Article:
A: Prior to getting sick, bacon was Petey’s favorite food. Like chew off your leg to get to it favorite food. These days, his favorite food changes on almost an hourly basis. Earlier today, it was Pounce chicken and cheese treats (something pre-lymphoma he’d rather bury in the litterpan than eat). Right now, he’s all for Thanksgiving Day Dinner, from Merrick Pet Foods.  It’s a pleasant departure from the past week’s stinky fish fiesta.

That’s all I’ve got for now. Keep those questions coming! Petey is always happy to oblige his fans.


Now, for some questions from Petey’s fans:

Becca asks: What is Petey’s favorite song?
Cream’s Sunshine of Your Love. Whenever I’m massacring this song on Guitar Hero III, Petey runs over to sing along and try to touch the notes on the tv screen. Either he really, really loves this song, or he’s trying to put it out of its misery.

Meet the Mets, Eat the MetsBecca asks: How does Petey feel about the Mets chances this season?
A: Optimistic. The addition of Johan Santana is bound to help that shaky starting rotation, but he’s still concerned about the bridge to Billy Wagner and the abysmal hotdogs at Shea.

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Many of you have asked if Petey has to continue his chemo, now that he’s in remission. The answer to that, sadly, is yes. The boy still has many weeks to go on his initial protocol. When that’s done, he’ll likely be on some maintenance protocol for an indefinite period of time.

The chemo doesn’t seem to realize that Petey is in remission. This week’s treatment is kicking his small furry keister. Not quite as bad as Week 1 (may nothing ever be that bad!), but bad enough.

This week’s chemical cocktail featured Doxorubicin, aka Adriamycin, aka Chemical Kool Aid. It’s a brightly colored red-orange medication that’s so toxic, it can rot away the skin and leave wounds that just won’t heal. Oh, and there’s only a certain amount that can be given during an animal’s lifetime, or the heart becomes damaged.

So, is it any wonder that Petey is less than perky this week? Late Sunday into early Monday, food was the enemy again. We remedied that with bacon-roasted chicken (something Petey can never resist) and a little magic pill called Cyproheptadine. For those of you not up-to-speed on the care and feeding of cancerous kitties, that’s an antihistamine that stimulates the appetite in peckish pusses.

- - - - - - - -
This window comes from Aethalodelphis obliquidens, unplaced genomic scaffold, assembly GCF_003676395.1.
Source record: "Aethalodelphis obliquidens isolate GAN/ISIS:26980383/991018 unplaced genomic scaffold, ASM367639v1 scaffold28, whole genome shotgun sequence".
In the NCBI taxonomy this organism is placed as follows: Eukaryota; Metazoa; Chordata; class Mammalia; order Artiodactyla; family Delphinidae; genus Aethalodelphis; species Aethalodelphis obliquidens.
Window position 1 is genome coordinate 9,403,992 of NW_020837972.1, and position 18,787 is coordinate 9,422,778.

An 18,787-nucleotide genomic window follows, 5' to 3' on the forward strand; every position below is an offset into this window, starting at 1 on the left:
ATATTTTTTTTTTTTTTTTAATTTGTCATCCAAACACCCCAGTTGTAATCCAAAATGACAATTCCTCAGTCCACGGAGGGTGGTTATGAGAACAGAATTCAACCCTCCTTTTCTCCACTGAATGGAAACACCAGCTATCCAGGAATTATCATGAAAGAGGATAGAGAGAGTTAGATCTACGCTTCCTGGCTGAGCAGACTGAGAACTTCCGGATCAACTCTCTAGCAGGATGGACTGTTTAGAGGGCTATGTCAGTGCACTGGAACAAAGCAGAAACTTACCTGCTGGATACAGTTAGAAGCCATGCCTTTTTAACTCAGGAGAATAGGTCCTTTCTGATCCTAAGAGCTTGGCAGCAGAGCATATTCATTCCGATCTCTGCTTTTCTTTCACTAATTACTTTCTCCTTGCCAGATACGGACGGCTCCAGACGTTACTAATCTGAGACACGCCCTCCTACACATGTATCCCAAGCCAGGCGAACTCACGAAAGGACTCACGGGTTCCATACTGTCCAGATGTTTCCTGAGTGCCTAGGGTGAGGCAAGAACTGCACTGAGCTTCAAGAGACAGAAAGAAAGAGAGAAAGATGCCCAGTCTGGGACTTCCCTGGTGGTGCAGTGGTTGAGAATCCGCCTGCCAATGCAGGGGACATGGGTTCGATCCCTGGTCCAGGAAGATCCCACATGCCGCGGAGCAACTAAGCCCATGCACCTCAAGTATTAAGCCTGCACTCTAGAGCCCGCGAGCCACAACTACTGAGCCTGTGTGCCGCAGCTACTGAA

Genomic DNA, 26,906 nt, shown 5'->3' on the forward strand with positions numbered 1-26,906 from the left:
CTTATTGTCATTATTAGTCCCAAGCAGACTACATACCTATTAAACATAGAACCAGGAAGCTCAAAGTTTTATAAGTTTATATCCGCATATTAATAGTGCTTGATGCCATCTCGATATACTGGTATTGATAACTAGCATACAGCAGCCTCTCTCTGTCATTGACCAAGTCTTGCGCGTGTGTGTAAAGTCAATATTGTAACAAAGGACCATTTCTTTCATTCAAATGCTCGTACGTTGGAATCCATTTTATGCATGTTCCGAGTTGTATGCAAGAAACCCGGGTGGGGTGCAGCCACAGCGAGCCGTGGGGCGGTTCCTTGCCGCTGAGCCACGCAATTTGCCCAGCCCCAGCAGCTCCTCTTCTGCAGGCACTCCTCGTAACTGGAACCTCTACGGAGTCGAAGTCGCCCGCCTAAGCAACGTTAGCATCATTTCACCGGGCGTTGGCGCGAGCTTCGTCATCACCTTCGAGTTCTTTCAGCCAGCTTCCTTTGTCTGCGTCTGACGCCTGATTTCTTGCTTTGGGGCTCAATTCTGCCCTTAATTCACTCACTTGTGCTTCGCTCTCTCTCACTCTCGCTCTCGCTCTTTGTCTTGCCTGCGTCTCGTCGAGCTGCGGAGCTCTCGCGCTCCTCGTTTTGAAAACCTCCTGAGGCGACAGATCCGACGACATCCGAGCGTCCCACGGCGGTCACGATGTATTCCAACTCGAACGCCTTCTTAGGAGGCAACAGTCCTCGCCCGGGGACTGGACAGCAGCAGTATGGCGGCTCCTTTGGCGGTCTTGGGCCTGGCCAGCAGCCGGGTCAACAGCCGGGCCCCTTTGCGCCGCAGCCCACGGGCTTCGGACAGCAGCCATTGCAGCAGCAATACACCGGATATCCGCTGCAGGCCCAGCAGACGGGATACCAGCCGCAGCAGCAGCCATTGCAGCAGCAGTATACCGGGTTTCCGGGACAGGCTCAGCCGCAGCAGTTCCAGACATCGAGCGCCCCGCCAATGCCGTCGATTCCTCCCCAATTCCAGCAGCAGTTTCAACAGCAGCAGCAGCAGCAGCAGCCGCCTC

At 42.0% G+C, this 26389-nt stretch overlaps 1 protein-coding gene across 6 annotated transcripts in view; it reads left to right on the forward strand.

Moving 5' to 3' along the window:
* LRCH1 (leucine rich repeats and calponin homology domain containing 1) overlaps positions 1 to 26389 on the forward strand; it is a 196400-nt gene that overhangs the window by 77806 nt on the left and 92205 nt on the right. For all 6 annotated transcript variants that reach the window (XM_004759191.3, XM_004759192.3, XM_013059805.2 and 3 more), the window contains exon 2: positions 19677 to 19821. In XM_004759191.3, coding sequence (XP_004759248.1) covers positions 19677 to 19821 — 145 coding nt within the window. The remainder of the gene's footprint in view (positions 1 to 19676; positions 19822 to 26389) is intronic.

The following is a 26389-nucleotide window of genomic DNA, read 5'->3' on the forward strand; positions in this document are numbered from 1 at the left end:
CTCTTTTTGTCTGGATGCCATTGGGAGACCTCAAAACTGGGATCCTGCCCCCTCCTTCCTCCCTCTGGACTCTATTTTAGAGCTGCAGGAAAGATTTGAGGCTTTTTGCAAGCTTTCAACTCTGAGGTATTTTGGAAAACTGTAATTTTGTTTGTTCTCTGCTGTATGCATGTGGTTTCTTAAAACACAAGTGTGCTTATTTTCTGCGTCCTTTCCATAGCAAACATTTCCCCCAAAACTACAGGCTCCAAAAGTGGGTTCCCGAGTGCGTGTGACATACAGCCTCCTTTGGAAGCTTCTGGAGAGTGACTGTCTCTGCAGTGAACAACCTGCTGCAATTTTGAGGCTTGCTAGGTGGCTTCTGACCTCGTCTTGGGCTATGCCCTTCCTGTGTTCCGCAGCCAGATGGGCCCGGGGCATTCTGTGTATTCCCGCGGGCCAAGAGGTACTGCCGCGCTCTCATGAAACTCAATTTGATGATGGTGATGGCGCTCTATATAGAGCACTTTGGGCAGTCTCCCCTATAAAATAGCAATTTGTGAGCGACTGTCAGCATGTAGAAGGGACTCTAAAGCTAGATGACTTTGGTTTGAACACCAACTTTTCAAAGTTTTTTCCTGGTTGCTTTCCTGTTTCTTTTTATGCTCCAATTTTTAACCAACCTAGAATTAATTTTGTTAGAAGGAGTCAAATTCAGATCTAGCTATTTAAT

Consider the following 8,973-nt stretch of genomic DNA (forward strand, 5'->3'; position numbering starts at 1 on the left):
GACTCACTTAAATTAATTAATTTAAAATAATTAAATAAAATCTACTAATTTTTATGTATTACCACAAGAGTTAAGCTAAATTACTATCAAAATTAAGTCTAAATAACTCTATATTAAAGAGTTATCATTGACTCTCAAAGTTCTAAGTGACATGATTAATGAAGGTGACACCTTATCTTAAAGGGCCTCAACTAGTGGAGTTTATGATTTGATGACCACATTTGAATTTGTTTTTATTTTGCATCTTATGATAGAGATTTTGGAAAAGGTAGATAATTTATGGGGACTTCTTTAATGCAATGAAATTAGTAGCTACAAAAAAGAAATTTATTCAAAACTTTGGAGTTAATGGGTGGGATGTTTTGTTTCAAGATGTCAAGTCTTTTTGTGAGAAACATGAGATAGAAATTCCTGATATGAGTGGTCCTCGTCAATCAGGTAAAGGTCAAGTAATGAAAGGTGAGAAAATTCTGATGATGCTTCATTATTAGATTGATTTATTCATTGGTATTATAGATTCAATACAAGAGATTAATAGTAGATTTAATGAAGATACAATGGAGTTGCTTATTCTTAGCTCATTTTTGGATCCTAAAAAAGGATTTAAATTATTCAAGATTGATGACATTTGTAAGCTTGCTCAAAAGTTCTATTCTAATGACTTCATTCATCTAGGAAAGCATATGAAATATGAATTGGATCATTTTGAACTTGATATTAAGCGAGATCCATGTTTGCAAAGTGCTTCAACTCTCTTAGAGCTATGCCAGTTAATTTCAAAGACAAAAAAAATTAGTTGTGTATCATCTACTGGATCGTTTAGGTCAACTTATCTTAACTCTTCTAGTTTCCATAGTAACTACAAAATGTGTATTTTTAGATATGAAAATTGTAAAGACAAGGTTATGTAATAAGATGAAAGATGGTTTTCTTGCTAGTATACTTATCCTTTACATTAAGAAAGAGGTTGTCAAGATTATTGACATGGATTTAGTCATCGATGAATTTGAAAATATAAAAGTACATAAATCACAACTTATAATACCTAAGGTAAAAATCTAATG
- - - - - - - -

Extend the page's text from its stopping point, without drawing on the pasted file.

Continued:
It also makes Petey very, very yappy. Like, follow me around all day meowing/screaming yappy. It’s unsettling since he normally just meeps, purrs, and makes weird little baby tiger sounds.

Today, we’re past that. Le Petit Prince has decided to eat his regular dried food — one nugget at a time, dragged out of the bowl and carried over to the carpet. <Insert eyeroll here.>

But, Petey’s mopey and lethargic. And that we hate. By we, I mean Beloved and I. The Lilikoi enjoys days like this because she can settle into a good nap with both eyes closed.

We’re hoping to return to our regular manic programming soon.

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If you’ve been following along, you know that Petey has been doing well. He’s turned back into the little pain in the keister he’s always been. The kitten in the 5 year old cat’s body. 

I’ve spent an awful lot of time this week yelling “PETER. Knock it off.” And then feeling guilty about yelling at a cat who has cancer.

Well, forget the guilt. I can now yell at Petey with impunity. A sonogram and bloodwork performed yesterday confirm it: Petey is in remission.

His heart is perfect. The lump on his chest is gone baby, gone. And his lymph nodes look like whatever “normal” lymph nodes are supposed to look like. His bloodwork: Equally perfect.

 In Dr. Gil’s professional assessment, there is “No evidence of disease.”

The best words I heard all day.

 Now excuse me while I go yell at Petey, with a clear conscience, for throwing his sister Lili down the stairs. Again.